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In this paper, the existence condition of critical damping in 1 DOF systems with fractional damping is presented, and the relationship between critical damping coefficient and the order of the fractional derivative is derived. It shows only when the order of fractional damping and its coefficient meet certain conditions, the system is in the critical damping case. Then the vibration characteristics of the systems with different orders located in the critical damping set are discussed. Based on the results, the classical skyhook damping control strategy is extended to the fractional one, where a switching control law is designed to obtain a more ideal control effect. Based on the principle of modal coordinate transformation, a new design method of fractional skyhook damping control for full-car suspension is given. The simulation results show that the proposed control method has a good control effect, even in some special cases, such as roads bumps.

The vibrations of linear 1 DOF systems with ordinary damping can be classified as underdamped, critically damped, and overdamped according to the magnitude of the damping coefficient. Critical damping is defined as the threshold between overdamping and underdamping. In the case of critical damping, the oscillator returns to the equilibrium position as quickly as possible, without oscillating, and passes it once at most [

Vehicle suspension is an important component for improving the driving comfort and the handling performance [

Although mainstream algorithms can achieve a good control performance, it is inconsistent with the original skyhook control principle. From the perspective of mathematical principles, the classic skyhook control principle is used to control a SDOF system with one skyhook damper. Whereas the vehicle suspension is a system with multi-DOFs (the existing models have seven or more DOFs), thus the same number of controllers is required. However, in reality, there are only four controllers. How to tackle this problem?

This work is divided into two parts. In the first part, the critical damping in fractional order system is studied. The existence conditions of the critical damping are given, and the relationship order is derived. Then the vibration attenuation characteristics of fractional critical damping systems with different order are discussed. In the second part, the fractional critical damping is applied to the control strategy of the vehicle suspension system. The method of modal decoupling is used to solve the problem that the number of required controllers is not consistent with that of the actual ones. In the modal space, the classical skyhook control strategy is used for depressing the decoupled single mode vibration. Here, the fractional critical damping coefficients are chosen as the skyhook damping coefficients. In this way, the number of designed controllers is consistent with that of DOFs of the system, then these modes are recoupled and the actual controllers are used to control the suspension. A four-wheel-correlated random road time domain model is built to test the effect of fractional derivative skyhook control strategy; a road bump is especially designed to demonstrate the advantages of the fractional derivative critical damping.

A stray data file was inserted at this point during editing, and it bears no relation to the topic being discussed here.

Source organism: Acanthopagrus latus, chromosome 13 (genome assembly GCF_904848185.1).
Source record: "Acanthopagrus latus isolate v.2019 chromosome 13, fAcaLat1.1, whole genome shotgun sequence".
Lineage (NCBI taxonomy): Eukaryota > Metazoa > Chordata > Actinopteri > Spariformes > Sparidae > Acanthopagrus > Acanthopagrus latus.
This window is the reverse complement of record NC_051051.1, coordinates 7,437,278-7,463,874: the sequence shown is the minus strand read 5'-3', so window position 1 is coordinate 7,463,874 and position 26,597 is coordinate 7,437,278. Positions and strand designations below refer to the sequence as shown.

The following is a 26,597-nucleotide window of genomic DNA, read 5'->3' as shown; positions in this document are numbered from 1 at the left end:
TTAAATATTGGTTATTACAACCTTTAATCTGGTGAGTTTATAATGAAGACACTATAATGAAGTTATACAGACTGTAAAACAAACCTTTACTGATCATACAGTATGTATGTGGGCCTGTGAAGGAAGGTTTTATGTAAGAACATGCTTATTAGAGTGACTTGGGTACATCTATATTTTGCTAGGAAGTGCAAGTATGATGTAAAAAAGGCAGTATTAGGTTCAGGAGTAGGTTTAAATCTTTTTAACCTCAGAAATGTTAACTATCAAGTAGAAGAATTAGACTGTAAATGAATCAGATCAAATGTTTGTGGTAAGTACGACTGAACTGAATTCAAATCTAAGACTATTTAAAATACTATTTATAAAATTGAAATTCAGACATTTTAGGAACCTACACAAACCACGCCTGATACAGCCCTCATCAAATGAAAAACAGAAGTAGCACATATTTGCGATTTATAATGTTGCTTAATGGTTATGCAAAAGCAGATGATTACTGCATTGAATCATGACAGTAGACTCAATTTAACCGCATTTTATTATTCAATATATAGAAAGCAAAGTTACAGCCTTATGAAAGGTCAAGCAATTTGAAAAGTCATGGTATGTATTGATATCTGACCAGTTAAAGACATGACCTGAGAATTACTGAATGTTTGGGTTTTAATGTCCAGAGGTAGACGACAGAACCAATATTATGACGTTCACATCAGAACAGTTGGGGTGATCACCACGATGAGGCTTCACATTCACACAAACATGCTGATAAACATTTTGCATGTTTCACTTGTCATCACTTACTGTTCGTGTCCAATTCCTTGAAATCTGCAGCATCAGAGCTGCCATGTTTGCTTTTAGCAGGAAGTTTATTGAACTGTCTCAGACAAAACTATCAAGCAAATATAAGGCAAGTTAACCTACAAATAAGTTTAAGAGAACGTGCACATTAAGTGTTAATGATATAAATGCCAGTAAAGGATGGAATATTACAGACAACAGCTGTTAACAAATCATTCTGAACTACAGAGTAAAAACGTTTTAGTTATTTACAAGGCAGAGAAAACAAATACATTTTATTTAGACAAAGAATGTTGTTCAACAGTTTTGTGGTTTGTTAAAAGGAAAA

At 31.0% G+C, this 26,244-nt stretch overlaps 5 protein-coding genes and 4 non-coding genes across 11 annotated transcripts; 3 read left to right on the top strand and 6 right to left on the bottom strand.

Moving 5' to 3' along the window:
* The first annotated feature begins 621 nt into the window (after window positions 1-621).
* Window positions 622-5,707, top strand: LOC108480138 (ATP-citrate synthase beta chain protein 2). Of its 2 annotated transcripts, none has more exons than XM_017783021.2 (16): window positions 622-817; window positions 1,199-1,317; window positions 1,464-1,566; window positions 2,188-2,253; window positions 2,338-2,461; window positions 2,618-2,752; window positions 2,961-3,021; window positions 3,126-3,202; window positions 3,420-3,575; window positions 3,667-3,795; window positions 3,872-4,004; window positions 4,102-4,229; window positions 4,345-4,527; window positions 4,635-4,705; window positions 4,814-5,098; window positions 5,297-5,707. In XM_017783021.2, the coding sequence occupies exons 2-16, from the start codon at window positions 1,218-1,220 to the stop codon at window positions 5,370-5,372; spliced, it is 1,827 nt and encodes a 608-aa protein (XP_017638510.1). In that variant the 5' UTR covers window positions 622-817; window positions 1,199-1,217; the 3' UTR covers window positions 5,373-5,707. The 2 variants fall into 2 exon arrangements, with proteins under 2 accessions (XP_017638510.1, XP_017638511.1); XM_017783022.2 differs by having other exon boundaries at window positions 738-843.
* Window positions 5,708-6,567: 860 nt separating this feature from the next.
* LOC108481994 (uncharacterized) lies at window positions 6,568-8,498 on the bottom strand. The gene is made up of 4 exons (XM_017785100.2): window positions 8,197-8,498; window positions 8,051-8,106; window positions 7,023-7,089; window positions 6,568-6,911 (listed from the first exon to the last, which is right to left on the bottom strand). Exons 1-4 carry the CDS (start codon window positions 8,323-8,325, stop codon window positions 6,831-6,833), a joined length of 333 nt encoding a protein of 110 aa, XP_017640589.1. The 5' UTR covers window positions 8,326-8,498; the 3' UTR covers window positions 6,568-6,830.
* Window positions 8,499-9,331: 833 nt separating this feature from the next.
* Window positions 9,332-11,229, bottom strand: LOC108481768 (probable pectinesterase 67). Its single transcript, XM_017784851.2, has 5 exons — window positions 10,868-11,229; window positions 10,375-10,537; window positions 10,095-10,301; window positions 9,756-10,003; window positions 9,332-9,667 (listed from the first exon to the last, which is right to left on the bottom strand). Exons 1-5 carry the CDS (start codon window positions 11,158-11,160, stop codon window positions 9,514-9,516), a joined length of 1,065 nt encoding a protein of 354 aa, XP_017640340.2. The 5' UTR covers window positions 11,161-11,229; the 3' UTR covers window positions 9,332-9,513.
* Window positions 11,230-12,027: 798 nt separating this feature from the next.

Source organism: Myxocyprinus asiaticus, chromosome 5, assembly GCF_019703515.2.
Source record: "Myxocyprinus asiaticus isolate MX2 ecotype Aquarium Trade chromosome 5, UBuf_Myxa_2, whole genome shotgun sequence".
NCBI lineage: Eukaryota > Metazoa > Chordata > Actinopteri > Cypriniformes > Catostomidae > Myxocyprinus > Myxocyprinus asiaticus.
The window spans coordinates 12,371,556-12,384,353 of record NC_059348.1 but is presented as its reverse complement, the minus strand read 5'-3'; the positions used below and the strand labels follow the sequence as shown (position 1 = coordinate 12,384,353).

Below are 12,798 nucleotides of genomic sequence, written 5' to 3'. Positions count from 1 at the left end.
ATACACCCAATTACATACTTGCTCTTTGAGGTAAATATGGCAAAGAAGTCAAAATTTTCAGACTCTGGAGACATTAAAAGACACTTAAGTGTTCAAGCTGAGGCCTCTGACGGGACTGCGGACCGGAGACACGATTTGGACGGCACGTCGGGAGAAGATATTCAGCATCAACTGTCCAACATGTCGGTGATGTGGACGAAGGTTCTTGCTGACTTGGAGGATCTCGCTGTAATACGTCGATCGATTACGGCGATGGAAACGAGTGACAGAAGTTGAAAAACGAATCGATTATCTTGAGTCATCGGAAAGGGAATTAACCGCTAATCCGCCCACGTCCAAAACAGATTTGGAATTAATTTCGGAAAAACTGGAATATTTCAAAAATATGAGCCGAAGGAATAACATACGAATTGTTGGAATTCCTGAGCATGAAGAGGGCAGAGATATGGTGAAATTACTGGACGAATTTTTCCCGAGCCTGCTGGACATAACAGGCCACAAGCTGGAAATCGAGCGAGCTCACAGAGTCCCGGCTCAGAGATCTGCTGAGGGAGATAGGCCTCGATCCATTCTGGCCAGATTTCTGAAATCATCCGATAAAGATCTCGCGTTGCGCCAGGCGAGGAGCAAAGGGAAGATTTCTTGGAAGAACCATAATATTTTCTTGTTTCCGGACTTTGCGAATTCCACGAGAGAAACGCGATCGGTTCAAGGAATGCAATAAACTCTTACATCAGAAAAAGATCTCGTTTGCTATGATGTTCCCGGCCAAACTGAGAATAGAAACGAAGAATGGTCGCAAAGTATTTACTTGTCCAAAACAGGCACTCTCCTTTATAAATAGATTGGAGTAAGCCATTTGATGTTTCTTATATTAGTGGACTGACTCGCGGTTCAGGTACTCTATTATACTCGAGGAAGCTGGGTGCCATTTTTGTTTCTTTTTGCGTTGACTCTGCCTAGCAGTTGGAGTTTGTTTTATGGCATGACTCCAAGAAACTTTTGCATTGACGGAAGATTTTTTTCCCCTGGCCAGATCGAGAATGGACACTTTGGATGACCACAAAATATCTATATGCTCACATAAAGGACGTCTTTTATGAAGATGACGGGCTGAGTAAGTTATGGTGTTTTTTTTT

The organization of the paper is as follow. In Section

The free vibration differential equation of a SDOF system with fractional derivative damping has the form

There are many definitions for fractional derivatives [

By the Laplace transform method, the characteristic equation of the system takes the form

Considering the Euler formula

The establishment-condition of (

It is known that when the imaginary part of the roots of (

The establishing condition for (

We find that the set of

From (

For linear 1 DOF fractionally damped systems, only when (_{c}.

The curves that represent the relation between the variables in (

The relation between the three parameters in (

It should be noted also that Sakakibara [

When

When

Figure

The curves of free damped motion of critical damping system with different orders.